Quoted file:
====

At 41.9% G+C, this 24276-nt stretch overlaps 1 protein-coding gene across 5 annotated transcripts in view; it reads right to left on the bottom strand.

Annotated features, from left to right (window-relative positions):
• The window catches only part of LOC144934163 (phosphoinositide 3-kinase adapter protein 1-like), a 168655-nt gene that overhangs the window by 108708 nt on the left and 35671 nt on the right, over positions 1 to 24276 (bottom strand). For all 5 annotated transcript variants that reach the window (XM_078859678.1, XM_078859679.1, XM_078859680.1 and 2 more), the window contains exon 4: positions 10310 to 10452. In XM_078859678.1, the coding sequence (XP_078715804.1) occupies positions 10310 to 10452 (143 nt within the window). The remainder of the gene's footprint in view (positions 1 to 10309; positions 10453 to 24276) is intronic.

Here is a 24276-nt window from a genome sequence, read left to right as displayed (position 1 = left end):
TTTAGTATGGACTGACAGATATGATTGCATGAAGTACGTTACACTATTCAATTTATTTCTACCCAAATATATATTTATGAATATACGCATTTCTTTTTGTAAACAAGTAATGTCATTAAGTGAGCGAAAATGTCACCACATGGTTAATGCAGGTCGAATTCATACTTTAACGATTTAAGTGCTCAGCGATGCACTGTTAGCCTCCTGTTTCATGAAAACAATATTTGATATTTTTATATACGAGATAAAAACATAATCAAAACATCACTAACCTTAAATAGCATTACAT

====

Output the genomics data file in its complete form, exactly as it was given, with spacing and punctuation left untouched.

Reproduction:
At 41.9% G+C, this 24276-nt stretch overlaps 1 protein-coding gene across 5 annotated transcripts in view; it reads right to left on the bottom strand.

Annotated features, from left to right (window-relative positions):
• The window catches only part of LOC144934163 (phosphoinositide 3-kinase adapter protein 1-like), a 168655-nt gene that overhangs the window by 108708 nt on the left and 35671 nt on the right, over positions 1 to 24276 (bottom strand). For all 5 annotated transcript variants that reach the window (XM_078859678.1, XM_078859679.1, XM_078859680.1 and 2 more), the window contains exon 4: positions 10310 to 10452. In XM_078859678.1, the coding sequence (XP_078715804.1) occupies positions 10310 to 10452 (143 nt within the window). The remainder of the gene's footprint in view (positions 1 to 10309; positions 10453 to 24276) is intronic.

Here is a 24276-nt window from a genome sequence, read left to right as displayed (position 1 = left end):
TTTAGTATGGACTGACAGATATGATTGCATGAAGTACGTTACACTATTCAATTTATTTCTACCCAAATATATATTTATGAATATACGCATTTCTTTTTGTAAACAAGTAATGTCATTAAGTGAGCGAAAATGTCACCACATGGTTAATGCAGGTCGAATTCATACTTTAACGATTTAAGTGCTCAGCGATGCACTGTTAGCCTCCTGTTTCATGAAAACAATATTTGATATTTTTATATACGAGATAAAAACATAATCAAAACATCACTAACCTTAAATAGCATTACAT